Plaintiffs in the case, Dow AgroScience, Makhteshim Agan of North America, Inc., and Cheminova, Inc., “especially contest” the first element of the ESA BiOp’s reasonable and prudent alternative, which requires the U.S. Environmental Protection Agency to prohibit use of the chemicals by ground application within 500 feet, and aerial application within 1,000 feet, of any salmonid habitat, the opinion says. The three companies hold registrations issued by EPA that authorize them to sell products containing the three insecticides: chlorpyrifos, diazinon and malathion.

Federal agencies are required to engage in an official ESA consultation with, in this case NOAA Fisheries, regarding actions that might affect listed species. The action is the registration for use of the three pesticides. The end result of consultation is a BiOp that judges whether the action poses jeopardy to species and, if it does, can recommend actions NOAA Fisheries feels are necessary to avoid jeopardy.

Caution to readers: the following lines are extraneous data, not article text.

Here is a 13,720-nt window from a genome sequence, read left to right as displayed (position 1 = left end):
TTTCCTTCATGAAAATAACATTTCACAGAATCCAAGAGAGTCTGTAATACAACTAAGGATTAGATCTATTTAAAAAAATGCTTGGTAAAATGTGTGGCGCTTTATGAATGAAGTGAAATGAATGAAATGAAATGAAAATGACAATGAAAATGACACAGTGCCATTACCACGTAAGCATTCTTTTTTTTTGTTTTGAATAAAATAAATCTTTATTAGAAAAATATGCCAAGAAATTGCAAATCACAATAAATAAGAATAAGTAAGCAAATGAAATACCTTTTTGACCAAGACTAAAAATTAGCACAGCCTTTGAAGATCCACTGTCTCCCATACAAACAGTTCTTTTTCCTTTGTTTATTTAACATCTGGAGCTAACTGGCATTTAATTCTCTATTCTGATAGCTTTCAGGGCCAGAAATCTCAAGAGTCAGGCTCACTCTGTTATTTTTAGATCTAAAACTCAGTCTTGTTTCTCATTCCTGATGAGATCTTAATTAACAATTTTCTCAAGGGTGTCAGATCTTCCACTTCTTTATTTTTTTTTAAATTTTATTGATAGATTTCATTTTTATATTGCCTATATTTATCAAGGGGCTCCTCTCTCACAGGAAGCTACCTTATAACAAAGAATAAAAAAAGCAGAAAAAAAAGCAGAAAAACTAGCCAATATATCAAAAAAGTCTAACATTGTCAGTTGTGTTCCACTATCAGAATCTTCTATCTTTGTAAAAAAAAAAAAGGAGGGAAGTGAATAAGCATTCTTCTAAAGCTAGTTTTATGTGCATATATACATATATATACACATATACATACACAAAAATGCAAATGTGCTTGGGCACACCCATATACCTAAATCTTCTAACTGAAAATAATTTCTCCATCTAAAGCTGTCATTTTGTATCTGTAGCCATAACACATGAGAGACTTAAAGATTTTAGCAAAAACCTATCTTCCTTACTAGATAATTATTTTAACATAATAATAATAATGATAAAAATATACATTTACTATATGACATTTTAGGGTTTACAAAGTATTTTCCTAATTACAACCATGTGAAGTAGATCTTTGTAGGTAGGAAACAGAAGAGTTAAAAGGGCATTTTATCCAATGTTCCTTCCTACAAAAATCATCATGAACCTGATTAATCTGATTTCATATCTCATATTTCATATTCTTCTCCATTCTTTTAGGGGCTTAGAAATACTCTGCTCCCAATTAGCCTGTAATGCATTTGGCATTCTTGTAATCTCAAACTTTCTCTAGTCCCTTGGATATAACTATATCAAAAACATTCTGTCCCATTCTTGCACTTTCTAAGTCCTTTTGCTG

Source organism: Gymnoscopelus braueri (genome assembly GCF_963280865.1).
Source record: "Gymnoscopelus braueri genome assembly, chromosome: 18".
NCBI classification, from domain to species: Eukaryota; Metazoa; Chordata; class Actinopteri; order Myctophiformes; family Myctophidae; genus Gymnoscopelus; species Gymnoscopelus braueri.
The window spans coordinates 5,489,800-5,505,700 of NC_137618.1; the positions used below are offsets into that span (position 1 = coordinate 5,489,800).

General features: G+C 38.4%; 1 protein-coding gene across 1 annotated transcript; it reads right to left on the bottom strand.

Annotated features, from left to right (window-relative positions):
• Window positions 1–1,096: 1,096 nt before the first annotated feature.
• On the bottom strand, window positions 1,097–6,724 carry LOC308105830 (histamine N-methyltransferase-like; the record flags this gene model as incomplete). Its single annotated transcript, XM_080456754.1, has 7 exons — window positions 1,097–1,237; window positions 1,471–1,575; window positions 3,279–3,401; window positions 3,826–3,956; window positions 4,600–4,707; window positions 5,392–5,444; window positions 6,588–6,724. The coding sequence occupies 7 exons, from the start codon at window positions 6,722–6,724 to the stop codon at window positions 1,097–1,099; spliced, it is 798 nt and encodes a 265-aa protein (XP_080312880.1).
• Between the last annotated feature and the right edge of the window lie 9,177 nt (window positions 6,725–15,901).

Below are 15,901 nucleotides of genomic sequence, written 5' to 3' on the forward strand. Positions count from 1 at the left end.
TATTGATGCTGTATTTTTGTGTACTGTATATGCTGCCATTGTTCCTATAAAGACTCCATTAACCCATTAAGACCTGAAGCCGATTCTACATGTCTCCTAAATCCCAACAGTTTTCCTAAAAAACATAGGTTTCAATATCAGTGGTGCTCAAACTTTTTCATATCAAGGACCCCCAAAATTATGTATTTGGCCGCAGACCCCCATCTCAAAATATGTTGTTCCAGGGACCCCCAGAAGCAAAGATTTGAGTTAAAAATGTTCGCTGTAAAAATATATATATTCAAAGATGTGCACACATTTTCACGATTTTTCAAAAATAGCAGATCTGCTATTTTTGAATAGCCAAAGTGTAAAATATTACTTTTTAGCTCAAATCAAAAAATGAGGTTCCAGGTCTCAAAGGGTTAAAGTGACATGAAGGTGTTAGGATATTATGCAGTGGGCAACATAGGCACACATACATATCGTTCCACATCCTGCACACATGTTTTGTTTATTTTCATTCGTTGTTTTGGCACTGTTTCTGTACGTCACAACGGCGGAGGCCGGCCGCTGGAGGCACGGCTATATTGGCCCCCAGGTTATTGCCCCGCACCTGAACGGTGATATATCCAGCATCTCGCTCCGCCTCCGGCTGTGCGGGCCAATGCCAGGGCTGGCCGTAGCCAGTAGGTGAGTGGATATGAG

The final BiOp on chlorpyrifos, diazinon and malathion, which was released on Nov. 18, 2008, is the first in a series of BiOps being prepared by NOAA Fisheries in which a total of 37 pesticides will be evaluated. It said the three pesticides jeopardize the survival of listed salmon and prescribed numerous actions intended to eliminate that threat.

To-date a total of four BiOps have been completed for that evaluate 24 of those pesticides, according to NOAA Fisheries’ Monica Allen.

All opinions for these active ingredients are scheduled to be completed on or before April 30, 2012.

Three (1-3) of the completed opinions consider organophosphate and carbamate insecticides. The most recent opinion (4) considers four herbicides and two fungicides.

For more information about the consultation process go to:

Earthjustice represents the Northwest Center for Alternatives to Pesticides, Pacific Coast Federation of Fishermen's Associations and Defenders of Wildlife, which intervened in the lawsuit on behalf of defendant NOAA Fisheries.